Mixing of two bubbles

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  • #1
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When a small bubble comes in contact with a larger bubble, what happens to their size?
(a) smaller bubble becomes smaller & eventually vanishes while larger one becomes larger
(b) both bubbles increase in size
(c) both bubbles decrease in size
(d) larger bubble becomes smaller while smaller one becomes larger

In our textbook the answer is mentioned as (a) while our teacher told us it is (b).

Who is correct and what is its explanation??
 

Answers and Replies

  • #2
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That is a good question. I wonder if it depends on contact dynamics and soap film composition. I don't know.
I've seen soap bubbles collide together and stick to each other without any apparent change in their sizes(then again it was a brief observation versus actual experiment)
And I've seen one or both soap bubbles "pop" upon collision with each other, but I never paid close enough attention to the end results.
 
  • #3
Mapes
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(a) is correct. The pressure inside a smaller bubble is larger because of the energy penalty of having more surface area (relative to volume) than a larger bubble (see http://en.wikipedia.org/wiki/Laplace_pressure" [Broken]). When the two bubbles meet, there is thus a driving force for material to move from the smaller bubble to the larger bubble.

The same mechanism drives http://en.wikipedia.org/wiki/Ostwald_ripening" [Broken] of precipitates in solids.
 
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  • #4
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but our teacher explains that as the molecules move from smaller bubble to larger bubble due to pressure difference, the pressure inside the smaller bubble decreases.
Hence as PV = constant, its volume will increase.

I am really confused!!! Please help
 
  • #5
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I did this question in a science olympiad type exam once.
But it had an equation to look at, which I am so far unable to dig back up (I'll have another look for the paper itself tomorrow).
Anyway, I remember the answer I worked out to be counter-intuitive, i.e. that the small bubble shrinks and the large one grows. Until I find that equation I can't do any better than Mapes on this one.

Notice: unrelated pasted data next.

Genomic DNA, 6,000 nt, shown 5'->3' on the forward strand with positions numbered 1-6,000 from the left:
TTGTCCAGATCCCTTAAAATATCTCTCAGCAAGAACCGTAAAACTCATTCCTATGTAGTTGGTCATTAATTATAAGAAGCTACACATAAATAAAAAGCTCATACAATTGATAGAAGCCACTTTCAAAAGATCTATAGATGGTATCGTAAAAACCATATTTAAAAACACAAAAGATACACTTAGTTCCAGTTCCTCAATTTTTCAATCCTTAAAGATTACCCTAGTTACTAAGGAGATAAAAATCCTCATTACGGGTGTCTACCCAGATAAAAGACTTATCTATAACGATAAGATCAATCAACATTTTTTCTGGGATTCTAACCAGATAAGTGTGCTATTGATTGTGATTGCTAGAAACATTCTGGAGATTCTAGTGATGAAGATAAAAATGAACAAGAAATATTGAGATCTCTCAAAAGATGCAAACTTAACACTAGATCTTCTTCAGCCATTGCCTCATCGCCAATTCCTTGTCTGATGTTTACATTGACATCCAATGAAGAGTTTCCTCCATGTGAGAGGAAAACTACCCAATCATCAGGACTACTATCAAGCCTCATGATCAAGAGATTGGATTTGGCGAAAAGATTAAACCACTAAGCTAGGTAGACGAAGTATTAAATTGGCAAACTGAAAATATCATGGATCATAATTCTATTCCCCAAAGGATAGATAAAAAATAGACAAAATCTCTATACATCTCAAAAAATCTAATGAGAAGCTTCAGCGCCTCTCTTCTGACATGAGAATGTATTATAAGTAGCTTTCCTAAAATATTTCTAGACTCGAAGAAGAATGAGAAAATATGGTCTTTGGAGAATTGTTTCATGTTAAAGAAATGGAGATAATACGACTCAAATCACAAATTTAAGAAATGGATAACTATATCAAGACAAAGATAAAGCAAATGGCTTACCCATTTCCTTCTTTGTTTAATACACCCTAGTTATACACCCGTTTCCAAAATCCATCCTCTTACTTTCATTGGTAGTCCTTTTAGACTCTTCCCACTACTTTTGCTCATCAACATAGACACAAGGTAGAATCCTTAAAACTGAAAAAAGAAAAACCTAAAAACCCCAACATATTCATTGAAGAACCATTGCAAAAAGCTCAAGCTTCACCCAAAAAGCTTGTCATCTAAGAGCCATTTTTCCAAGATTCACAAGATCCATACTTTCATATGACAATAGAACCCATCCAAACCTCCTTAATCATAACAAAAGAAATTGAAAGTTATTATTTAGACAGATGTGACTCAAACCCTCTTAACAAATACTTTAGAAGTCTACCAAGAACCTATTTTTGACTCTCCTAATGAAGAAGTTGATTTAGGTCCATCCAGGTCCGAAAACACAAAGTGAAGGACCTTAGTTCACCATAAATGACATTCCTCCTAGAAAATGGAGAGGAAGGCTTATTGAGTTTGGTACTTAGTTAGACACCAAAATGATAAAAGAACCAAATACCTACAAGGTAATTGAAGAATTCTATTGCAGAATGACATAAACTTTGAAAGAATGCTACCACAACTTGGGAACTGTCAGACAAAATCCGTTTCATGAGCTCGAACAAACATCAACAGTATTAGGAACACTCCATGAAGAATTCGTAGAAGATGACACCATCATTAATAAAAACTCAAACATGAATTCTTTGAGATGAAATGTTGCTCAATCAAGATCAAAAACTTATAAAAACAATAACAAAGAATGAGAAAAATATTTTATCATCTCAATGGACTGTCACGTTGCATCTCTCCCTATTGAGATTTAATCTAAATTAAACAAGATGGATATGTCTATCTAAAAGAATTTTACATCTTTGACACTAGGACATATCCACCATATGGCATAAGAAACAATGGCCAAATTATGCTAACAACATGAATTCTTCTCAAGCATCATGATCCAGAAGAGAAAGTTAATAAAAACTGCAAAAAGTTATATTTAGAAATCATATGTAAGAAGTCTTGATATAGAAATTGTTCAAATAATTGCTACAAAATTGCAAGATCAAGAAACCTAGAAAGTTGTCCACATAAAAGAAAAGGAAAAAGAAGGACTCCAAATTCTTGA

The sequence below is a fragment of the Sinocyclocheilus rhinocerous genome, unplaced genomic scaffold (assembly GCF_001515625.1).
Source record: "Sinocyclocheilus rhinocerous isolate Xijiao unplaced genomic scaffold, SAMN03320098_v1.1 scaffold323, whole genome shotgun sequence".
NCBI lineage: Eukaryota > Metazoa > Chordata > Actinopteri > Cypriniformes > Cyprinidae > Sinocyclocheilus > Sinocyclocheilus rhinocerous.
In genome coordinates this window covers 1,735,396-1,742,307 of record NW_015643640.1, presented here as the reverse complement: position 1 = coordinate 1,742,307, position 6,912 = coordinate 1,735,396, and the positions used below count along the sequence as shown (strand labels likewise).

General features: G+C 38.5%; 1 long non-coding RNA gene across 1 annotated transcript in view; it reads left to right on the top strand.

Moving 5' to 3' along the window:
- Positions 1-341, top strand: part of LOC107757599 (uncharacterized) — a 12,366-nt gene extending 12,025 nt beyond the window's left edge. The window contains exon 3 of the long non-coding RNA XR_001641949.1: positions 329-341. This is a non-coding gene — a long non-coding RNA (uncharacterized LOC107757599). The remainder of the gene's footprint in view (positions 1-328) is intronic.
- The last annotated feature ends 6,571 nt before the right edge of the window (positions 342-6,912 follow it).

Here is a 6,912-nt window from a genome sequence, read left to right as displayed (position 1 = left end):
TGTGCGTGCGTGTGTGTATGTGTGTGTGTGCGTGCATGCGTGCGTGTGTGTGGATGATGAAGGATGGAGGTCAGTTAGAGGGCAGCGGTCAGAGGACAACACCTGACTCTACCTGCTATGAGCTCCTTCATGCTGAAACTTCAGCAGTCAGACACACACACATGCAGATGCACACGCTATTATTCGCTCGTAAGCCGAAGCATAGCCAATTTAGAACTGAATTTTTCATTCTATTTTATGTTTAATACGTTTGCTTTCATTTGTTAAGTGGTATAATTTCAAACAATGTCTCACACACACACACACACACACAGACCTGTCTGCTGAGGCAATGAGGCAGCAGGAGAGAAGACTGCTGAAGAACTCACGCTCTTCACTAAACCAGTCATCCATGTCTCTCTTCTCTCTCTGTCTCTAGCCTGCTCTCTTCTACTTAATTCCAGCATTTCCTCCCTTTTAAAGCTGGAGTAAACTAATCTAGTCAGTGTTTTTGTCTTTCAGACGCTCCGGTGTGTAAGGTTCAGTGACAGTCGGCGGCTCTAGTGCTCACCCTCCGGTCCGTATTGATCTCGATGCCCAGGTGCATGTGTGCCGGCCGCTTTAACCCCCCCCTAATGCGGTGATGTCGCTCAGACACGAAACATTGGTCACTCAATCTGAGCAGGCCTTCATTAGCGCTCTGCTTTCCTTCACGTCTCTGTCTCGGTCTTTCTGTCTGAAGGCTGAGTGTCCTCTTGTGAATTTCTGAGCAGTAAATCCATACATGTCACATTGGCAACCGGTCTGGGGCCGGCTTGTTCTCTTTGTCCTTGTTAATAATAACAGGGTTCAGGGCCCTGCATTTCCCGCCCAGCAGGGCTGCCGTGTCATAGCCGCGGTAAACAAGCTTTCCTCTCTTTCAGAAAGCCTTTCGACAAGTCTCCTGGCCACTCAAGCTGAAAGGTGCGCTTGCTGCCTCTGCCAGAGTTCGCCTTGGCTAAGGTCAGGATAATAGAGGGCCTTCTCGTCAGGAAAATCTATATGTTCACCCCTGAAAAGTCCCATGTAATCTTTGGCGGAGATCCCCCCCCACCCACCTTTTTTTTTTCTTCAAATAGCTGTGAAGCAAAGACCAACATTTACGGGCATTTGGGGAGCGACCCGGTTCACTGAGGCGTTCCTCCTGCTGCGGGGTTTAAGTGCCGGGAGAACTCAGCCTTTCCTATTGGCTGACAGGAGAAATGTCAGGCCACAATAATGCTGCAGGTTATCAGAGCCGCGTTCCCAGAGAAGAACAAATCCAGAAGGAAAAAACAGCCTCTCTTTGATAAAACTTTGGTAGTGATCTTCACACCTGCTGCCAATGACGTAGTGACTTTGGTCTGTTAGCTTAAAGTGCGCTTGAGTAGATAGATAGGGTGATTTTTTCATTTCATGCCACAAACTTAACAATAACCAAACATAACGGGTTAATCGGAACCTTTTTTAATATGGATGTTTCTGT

Sorry I couldn't help more.
 
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Why is PV=C
 
  • #7
Mapes
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Hence as PV = constant, its volume will increase.
PV = constant assumes a constant amount of gas, among other things (PV = nRT is the ideal gas law, where n is the number of moles of gas). This obviously doesn't hold if the gas is leaving the bubble. It sounds like you have a pretty poor teacher.

I did this question in a science olympiad type exam once.
But it had an equation to look at, which I am so far unable to dig back up (I'll have another look for the paper itself tomorrow).
Anyway, I remember the answer I worked out to be counter-intuitive, i.e. that the small bubble shrinks and the large one grows. Until I find that equation I can't do any better than Mapes on this one.
The final equation is in the link I gave. [itex]\Delta P=\gamma \kappa[/itex], where [itex]P[/itex] is the pressure, [itex]\gamma[/itex] is the surface energy, and [itex]\kappa=\frac{1}{R_1}+\frac{1}{R_2}[/itex] is the curvature, which simplifies to [itex]\frac{2}{R}[/itex] for a sphere.
 
  • #8
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PV = constant assumes a constant amount of gas, among other things (PV = nRT is the ideal gas law, where n is the number of moles of gas). This obviously doesn't hold if the gas is leaving the bubble. It sounds like you have a pretty poor teacher.



The final equation is in the link I gave. [itex]\Delta P=\gamma \kappa[/itex], where [itex]P[/itex] is the pressure, [itex]\gamma[/itex] is the surface energy, and [itex]\kappa=\frac{1}{R_1}+\frac{1}{R_2}[/itex] is the curvature, which simplifies to [itex]\frac{2}{R}[/itex] for a sphere.
Yep that's the equation.
 

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